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7 Questions I Get Asked About Training As A Pro Runner

Updated: May 2, 2022

training as a pro runner

Training as a professional runner is the same as running at any other level, challenging, requiring a lot of discipline, and fun!

That last onefunmainly applies to easy workout days. Only partially kidding. 😉

In this post, I'm answering questions (from you guys!) that all in some way relate to training. I answer questions that I and other pro athletes get, and these are some of the most common.

I'd love to know your thoughts, so leave a comment at the end.

training as a pro runner

1) How Huge Of A Role Do You Think Strength Work And Weights Play? And How Much Time Do You Devote To It?

Weights are a huge part of running well.

When I have a great and consistent strength program, I feel so much better during workouts and during races.

Not only can I generate more power, but I feel more durable in longer workouts!

Working on my physical strength has been a huge focus for me—when I started in college I could barely lift anything.

And I think it has made a huge difference in my speed.

For most of the season, I lift twice a week, although sometimes in late summer or the beginning of Fall (when starting to build back up at the start of another track year) there have been three a week on my schedule.

Each lifting session is about an hour.

Strength work doesn't stop in the weight room though!

I have PT exercises that strengthen areas I need to work on that I often do at an entirely different time than my lifting sessions.

This includes things like:

  • band exercises

  • core circuits

  • bodyweight circuits

  • dumbbell circuits

  • med ball throw circuits

  • balance routines

All of these things work on strength in some way. It doesn't just have to be just squatting in the gym.

2) What Would You Tell A Freshman Starting Their College Track Career?

There are a lot of things I could tell a freshman track athlete. But here are two things that come to mind right now!

1. Be Patient

Something that I think would have been helpful to hear is "you're not the only one who thinks they should transfer immediately."

When I first got to Duke, I often felt like I wanted to leave. Not all of that was track-related or anything, but the feeling was definitely there and was both influenced by track and had an influence on track.

And what was hard about that was watching everyone else have so much fun and seem so content with where they were.

However, when I was an upperclassman, I watched younger athletes feel the same things I had felt when I was younger.

That's when I realized that EVERYONE (ok, there are probably some exceptions) struggles in the transition at some point in any number of ways.

When I told younger athletes that I, too, had questioned what I was doing at one point in my past, they were shocked because they've only been around to see me settled in and having the best time.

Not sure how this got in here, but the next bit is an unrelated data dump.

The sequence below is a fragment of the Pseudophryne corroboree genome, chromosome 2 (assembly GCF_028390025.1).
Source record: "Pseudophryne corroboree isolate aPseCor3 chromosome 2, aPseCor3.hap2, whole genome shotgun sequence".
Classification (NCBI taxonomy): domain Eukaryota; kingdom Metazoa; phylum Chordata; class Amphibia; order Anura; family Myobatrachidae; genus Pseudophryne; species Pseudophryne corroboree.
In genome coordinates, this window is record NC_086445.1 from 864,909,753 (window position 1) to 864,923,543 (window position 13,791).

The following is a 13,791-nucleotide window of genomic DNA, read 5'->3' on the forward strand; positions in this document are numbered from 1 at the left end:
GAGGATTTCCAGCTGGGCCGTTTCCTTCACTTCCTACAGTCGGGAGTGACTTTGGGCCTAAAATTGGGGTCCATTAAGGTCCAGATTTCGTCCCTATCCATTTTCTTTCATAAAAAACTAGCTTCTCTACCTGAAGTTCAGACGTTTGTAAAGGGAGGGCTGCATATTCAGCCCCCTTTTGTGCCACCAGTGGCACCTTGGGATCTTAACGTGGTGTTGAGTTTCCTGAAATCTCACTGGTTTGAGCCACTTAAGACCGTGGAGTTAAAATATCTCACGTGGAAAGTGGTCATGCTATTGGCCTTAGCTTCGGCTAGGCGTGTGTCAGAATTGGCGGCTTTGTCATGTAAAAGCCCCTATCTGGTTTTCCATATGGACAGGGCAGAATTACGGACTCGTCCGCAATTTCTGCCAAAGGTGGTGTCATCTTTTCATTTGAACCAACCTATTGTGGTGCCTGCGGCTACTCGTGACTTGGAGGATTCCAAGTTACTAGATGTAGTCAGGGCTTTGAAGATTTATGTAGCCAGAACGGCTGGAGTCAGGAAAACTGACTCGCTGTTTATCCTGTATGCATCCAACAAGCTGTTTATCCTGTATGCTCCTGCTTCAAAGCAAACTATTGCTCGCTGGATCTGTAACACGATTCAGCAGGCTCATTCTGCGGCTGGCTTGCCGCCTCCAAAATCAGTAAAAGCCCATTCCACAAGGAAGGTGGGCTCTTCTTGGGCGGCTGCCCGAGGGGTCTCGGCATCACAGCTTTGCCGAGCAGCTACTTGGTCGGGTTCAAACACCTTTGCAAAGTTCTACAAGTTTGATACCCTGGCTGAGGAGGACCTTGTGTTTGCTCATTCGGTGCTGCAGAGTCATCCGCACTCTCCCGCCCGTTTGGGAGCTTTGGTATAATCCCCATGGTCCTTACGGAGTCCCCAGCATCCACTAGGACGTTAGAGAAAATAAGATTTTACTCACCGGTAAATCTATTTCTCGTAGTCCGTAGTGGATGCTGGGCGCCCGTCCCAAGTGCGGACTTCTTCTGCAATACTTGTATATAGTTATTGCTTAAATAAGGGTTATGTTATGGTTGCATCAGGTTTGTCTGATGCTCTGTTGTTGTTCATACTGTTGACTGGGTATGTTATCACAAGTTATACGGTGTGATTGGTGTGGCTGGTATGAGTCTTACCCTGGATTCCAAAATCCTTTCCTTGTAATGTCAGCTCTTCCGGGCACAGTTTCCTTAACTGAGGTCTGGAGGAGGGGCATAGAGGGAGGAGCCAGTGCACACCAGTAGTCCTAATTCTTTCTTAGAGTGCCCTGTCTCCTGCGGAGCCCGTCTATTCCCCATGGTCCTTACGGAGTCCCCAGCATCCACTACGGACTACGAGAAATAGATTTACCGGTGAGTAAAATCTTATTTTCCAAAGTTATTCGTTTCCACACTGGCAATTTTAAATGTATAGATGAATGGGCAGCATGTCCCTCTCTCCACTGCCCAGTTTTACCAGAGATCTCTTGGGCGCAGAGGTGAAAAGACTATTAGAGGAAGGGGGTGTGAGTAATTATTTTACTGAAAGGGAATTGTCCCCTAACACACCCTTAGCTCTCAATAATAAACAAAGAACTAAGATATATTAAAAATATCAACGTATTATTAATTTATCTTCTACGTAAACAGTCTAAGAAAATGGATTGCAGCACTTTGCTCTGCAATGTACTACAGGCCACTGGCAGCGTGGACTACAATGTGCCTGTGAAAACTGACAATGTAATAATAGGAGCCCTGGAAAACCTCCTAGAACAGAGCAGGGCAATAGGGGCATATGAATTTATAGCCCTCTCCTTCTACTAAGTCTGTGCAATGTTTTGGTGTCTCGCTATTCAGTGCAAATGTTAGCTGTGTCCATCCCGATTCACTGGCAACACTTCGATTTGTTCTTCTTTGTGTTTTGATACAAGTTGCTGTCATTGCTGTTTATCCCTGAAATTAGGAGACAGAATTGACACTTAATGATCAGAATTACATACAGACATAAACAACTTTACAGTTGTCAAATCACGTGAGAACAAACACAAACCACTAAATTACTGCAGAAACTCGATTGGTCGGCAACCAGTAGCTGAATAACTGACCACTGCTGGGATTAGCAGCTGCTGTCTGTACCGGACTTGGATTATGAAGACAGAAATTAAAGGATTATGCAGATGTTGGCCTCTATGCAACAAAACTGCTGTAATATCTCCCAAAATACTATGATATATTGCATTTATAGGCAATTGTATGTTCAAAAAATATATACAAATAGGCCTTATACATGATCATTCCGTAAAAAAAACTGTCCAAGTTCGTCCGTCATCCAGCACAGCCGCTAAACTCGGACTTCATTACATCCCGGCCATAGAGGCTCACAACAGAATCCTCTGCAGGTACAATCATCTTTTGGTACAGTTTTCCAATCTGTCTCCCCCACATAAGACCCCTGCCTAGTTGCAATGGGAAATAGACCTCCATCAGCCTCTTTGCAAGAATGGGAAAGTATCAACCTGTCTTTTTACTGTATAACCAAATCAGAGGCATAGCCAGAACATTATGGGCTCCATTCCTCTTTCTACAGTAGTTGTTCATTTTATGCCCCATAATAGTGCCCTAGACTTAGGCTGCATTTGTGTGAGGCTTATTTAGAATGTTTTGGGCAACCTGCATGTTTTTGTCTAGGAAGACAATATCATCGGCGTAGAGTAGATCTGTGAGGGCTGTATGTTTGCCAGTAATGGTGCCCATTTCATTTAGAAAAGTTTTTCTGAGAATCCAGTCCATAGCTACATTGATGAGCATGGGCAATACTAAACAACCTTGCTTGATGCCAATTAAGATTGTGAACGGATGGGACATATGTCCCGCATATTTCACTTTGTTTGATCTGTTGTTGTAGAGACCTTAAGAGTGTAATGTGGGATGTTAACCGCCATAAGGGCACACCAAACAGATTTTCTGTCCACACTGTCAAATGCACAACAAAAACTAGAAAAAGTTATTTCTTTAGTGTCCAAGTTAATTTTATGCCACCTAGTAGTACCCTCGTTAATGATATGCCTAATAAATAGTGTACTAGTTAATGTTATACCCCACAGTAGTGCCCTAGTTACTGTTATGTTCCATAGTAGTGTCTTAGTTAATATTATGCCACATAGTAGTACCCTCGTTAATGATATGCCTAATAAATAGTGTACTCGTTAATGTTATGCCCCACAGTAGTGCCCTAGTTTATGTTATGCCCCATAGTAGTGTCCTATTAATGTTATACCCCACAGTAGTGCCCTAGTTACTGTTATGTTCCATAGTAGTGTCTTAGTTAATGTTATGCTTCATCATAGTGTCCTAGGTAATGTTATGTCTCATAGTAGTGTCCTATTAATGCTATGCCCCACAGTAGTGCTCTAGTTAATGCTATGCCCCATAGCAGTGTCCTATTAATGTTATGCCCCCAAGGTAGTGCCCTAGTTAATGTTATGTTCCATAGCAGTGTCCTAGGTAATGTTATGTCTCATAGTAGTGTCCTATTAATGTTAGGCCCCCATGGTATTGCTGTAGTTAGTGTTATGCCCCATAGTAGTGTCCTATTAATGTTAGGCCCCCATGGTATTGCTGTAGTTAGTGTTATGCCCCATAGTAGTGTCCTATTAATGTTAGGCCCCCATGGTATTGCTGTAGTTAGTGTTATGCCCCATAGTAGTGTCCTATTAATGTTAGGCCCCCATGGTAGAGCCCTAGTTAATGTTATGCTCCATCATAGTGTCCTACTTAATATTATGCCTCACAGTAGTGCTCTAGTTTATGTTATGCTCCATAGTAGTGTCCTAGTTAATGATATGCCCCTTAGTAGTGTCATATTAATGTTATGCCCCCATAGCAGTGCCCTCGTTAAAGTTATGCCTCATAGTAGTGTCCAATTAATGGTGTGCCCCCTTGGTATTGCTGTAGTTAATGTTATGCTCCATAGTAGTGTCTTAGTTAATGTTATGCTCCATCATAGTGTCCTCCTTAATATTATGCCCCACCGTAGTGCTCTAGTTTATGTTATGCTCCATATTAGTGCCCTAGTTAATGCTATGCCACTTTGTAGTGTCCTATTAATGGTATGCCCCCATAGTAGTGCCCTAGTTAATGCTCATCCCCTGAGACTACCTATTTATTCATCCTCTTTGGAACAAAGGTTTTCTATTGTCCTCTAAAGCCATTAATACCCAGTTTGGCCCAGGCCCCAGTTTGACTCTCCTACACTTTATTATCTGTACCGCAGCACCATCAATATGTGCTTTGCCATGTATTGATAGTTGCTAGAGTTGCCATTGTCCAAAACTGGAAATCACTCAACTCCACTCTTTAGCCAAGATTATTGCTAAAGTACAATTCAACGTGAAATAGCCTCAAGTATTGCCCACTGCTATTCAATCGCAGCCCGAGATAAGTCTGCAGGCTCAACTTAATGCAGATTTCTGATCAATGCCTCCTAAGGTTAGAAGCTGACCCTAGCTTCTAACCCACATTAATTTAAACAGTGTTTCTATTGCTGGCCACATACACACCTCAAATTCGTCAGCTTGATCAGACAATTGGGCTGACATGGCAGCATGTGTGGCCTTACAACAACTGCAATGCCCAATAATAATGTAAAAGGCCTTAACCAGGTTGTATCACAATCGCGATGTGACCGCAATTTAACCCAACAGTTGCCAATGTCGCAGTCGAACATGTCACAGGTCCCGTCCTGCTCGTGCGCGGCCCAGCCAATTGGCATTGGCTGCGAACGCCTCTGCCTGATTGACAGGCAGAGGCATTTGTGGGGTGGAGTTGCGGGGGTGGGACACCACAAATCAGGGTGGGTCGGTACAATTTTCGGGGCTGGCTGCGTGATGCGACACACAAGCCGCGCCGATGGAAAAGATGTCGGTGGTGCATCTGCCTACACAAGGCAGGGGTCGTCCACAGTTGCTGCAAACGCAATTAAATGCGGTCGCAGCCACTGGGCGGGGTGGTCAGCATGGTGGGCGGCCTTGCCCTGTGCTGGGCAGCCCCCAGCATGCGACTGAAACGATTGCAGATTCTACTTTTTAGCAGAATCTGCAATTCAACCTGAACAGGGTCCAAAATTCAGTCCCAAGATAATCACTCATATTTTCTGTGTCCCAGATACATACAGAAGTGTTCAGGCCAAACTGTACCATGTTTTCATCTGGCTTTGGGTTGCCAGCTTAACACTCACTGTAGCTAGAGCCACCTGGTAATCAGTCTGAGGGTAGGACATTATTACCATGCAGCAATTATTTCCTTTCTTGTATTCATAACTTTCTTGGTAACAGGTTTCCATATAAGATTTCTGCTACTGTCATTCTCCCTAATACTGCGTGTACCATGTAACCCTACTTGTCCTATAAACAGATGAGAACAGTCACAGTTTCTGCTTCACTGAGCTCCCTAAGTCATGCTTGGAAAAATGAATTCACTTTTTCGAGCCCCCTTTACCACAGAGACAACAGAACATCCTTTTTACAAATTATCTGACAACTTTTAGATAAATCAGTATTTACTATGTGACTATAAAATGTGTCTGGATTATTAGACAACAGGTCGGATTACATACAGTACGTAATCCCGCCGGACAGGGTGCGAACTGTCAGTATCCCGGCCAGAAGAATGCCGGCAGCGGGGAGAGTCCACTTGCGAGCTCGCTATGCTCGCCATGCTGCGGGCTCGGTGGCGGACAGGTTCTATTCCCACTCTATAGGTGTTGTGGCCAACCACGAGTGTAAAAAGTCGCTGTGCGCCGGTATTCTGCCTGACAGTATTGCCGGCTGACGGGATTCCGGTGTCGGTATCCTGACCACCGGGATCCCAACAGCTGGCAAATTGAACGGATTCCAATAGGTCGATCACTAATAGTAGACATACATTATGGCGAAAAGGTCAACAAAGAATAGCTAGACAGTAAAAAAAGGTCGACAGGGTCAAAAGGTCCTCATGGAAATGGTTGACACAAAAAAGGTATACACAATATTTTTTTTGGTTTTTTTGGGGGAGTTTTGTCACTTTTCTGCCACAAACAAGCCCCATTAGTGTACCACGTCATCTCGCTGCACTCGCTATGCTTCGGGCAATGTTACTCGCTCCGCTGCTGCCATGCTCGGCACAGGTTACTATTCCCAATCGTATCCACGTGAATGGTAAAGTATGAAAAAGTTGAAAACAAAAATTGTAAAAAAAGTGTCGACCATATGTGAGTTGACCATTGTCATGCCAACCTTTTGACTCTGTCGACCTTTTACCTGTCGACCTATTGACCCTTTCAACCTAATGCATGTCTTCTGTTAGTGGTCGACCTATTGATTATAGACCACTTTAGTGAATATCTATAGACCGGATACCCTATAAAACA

So I think this is important to share. Had I decided to pack everything up and move back home, I wouldn't have known how much I was going to wind up absolutely loving every second of being on that campus.

Be patient in finding your groove. It might take a bit and that is entirely okay.

Also, be patient with track performance. I was convinced as a freshman that each year I was going to cut A SECOND off of my 400 time.

Yes, a second.

Why did I think such a thing?

Because up to that point I had done just that! (roughly lol)

When I got too caught up in that, it kinda showed in my performance (even though there could have been other factors). I was obsessing over the fact that I wasn't dropping time like crazy, which isn't something I should expect to just happen simply because I'm training.

Flash forward three years later and I was heading to NCAAs in an event I didn't ever think I would ever be able to say I'd run. Be patient because wild things can happen.

Q&A With A Professional Runner | Madeline Kopp

2. Stay Focused, But Have Fun

My best years at Duke were when I allowed myself space to have fun outside of track.

Honestly, I stopped taking myself too seriously.

I was working incredibly hard at track and school, don't get me wrong, but I definitely had times where I was like RIGHT NOW is for (insert something fun).

And RIGHT NOW is for track.

If you don't let your mind chill a bit, you start overthinking, building up stress, and heading down a path towards burn-out.

Not only that, track is fun!

Running is a social sport and honestly, if I hadn't laughed my way through many a-tough training weeks with the awesome friends I had, I wouldn't have been as excited about putting in the work.

It was soo hard to pick just a few things to cover on this topic and these are just the first two that popped into my mind! If you ever need more advice on entering a college sport just ASK an older athlete you know. We've got a lot to say:)

3) How Many Hours Do You Train On A Typical Day?

I train for about 4 hours a day depending on which day of the week it is.

Run practice is usually 1.5-2.5 hours.

Lifts are about an hour.

Some days I have doubles, which never take less than 30 minutes roughly. This is where I would do some sort of cross-training, like biking or a circuit.

Many of my teammates over the years have done doubles as well, which would be another run later in the day. For them, that may be anywhere from 30 min to an hour and a half easily.

With two practices like this, including travel time to a track, trail, or gym...a big portion of the day goes towards track.

I also consider other things "training" like corrective exercises, stretches, and recovery sessions with the foam roller. Some days this can be as little as 10 min or as long as an hour!

4) Do You Log Both Food And Workouts?

I do log workouts.

In full honesty, I haven't always been very good at it and it took a lot of encouragement from my coach to get me going.

But, I do find it helpful for looking back and seeing where I was or how I felt the last time I did a workout. There are so many benefits to tracking your fitness.